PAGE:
If a pre-marketing notification filing has been filed in respect of the proposed fund (see below discussions), the answer to this question bears little practical difference because in filing for pre-marketing, you are effectively barred from admitting investors by reverse solicitation for a period of 18 months from the date you start pre-marketing as stated in the notification filing.  Although it is not clear in the legislation how the prohibition will be applied, it would appear the industry is taking the view that this applies on a country-by-country basis, dependent on whether a pre-marketing notification has been filed in that country.

If a pre-marketing filing has not been undertaken, it may be arguable whether this is genuine reverse solicitation, and legal advice should be sought to confirm this. In ESMA’s statement of 13 January 2021, a year after Brexit, ESMA specifically raised the issue of questionable practices relying on reverse solicitation and noted that: “As for the means of such solicitations, ESMA reminds firms that every communication means used, such as press releases, advertising on internet, brochures, phone calls or face-to-face meetings should be considered to determine if the client or potential client has been subject to any solicitation, promotion or advertising in the Union on the firm’s investment services or activities or on financial instruments.”

Broadly speaking there is now an acceptance that reverse solicitation is not a marketing strategy.  For fund sponsors engaging an EU regulated placement agent, those distributors would also be keen to ensure that the fund is approved for pre-marketing or formal marketing before discussions or distributions of any materials with fund specific information begin. This has been brought in to focus recently, when in April 2022 a French distributor was fined and banned from marketing for 5 years by the Autorité des Marchés Financiers for actively marketing funds which were not actually approved for marketing in France.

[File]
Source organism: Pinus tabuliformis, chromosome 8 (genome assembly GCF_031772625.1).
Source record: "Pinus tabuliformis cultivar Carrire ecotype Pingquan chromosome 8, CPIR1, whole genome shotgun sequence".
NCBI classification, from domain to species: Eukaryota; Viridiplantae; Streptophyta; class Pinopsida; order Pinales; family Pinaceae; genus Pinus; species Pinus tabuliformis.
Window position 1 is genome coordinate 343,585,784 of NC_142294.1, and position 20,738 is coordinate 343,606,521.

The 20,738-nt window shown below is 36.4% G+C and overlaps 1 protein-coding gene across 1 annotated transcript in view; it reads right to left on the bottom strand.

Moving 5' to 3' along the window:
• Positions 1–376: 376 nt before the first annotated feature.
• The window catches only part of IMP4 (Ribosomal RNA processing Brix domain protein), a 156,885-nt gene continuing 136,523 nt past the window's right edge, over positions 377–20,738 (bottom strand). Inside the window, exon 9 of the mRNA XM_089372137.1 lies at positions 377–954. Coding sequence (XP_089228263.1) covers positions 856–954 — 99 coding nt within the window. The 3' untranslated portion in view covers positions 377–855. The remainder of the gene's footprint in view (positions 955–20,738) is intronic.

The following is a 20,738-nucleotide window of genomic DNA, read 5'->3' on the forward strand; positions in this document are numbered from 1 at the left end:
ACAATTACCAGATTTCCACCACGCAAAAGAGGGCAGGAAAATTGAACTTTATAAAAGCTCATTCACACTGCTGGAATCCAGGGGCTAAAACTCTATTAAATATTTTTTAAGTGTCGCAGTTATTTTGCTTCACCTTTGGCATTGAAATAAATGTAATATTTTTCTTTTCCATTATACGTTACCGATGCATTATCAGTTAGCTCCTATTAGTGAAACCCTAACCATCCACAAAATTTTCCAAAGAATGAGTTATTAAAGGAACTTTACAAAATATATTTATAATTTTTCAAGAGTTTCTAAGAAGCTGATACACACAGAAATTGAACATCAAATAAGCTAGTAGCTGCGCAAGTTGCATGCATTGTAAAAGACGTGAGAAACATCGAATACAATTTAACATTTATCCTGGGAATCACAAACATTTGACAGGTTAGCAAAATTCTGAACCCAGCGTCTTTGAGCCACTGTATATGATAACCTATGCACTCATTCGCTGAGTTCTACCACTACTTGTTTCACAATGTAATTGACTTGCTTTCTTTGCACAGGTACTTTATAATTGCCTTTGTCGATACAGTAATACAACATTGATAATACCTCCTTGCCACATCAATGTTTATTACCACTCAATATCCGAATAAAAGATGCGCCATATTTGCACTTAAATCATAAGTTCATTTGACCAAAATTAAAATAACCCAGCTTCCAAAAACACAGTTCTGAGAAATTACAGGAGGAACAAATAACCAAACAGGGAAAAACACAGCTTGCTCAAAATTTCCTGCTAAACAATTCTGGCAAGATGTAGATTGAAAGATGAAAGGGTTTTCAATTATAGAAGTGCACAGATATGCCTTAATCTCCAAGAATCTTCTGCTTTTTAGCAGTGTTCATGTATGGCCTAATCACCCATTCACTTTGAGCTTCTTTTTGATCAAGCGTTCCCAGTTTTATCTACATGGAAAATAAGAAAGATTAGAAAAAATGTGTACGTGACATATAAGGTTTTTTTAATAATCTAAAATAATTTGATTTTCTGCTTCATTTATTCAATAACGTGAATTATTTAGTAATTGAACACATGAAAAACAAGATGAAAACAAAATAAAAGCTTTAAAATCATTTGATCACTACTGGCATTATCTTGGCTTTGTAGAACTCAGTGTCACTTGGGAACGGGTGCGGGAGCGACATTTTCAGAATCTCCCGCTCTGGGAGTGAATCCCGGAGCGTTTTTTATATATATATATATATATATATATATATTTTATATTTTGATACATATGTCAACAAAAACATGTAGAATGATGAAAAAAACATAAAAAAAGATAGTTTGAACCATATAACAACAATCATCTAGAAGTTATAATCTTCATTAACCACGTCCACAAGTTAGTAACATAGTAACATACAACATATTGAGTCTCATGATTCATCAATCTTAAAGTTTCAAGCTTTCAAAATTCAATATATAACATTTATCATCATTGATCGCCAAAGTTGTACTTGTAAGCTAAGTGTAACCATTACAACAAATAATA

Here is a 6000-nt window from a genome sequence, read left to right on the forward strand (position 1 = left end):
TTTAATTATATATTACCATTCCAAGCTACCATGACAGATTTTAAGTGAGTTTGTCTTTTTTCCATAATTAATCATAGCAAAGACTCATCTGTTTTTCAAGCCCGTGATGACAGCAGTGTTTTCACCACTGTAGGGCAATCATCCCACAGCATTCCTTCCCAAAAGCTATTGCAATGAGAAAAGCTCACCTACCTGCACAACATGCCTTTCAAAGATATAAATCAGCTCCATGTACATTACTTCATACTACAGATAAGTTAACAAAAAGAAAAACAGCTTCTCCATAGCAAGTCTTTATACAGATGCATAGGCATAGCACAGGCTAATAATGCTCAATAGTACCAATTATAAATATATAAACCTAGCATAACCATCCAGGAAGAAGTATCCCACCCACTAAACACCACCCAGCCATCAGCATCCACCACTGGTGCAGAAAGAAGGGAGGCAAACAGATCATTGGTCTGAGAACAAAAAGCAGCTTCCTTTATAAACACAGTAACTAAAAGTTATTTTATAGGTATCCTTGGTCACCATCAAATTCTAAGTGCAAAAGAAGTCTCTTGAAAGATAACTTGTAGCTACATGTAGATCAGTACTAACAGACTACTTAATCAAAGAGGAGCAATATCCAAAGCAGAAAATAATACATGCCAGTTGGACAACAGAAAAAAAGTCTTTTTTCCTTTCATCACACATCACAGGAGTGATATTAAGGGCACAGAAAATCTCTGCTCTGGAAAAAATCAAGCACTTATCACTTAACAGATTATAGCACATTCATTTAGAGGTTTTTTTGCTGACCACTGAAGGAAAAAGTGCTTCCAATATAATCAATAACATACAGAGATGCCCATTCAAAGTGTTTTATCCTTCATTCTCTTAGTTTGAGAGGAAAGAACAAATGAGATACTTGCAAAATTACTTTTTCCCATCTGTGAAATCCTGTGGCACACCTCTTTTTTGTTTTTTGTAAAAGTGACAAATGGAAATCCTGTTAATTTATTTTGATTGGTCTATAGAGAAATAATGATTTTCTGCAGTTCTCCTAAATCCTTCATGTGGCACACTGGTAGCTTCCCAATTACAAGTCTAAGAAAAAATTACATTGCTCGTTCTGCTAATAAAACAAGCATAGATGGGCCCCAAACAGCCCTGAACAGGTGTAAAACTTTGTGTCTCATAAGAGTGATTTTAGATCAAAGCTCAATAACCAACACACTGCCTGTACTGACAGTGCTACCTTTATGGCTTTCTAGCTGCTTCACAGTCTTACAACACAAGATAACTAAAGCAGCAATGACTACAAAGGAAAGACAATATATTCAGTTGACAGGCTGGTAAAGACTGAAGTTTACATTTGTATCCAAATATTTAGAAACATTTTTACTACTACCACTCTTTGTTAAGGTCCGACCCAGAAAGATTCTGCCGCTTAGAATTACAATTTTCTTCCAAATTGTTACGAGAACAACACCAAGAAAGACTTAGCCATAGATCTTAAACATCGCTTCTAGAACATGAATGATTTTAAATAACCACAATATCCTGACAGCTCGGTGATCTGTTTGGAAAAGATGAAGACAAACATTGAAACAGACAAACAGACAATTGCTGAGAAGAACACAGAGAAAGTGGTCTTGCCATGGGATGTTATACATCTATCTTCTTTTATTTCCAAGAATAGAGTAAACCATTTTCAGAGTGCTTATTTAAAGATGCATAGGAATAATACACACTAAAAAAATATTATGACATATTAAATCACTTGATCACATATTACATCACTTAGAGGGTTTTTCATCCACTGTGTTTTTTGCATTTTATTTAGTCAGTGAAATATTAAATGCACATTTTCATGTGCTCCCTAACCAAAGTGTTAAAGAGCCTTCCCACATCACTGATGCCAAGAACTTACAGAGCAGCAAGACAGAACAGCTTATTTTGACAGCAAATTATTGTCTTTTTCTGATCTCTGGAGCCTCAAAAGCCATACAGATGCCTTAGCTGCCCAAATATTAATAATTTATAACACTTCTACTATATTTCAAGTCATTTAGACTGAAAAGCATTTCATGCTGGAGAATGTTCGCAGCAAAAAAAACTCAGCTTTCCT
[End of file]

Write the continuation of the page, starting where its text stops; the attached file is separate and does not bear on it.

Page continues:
So I am pre-marketing, what regulatory cover do I need?

This varies depending on the current level of regulatory permissions, and the location of the fund sponsor.

EU regulated AIFM – For sponsors with an EU regulated AIFM, the regulatory risk is easy to manage by filing a notification filing with the home regulator specifying amongst other things, the countries in which they wish to pre-market the fund. The home regulator will then notify the relevant regulators in those countries included in the notification. This aspect deals with the fund itself being approved for pre-marketing. If no placement agent is engaged, an EU AIFM is permitted to undertake the activities of pre-marketing themselves. The notification filing can be undertaken within 2 weeks of having started pre-marketing so can be done after attendance at the conference.

Non-EU fund sponsors – By appointing Langham Hall as the EU regulated host AIFM, the non-EU fund sponsor can benefit from pre-marketing passport in the EU. In this solution, Langham Hall will file the pre-marketing notification and oversee the sponsor/distributor during the pre-marketing period. This solution can be in place within a couple of weeks (although should really be discussed before the commencement of pre-marketing, i.e., prior to your attendance at the EU conference).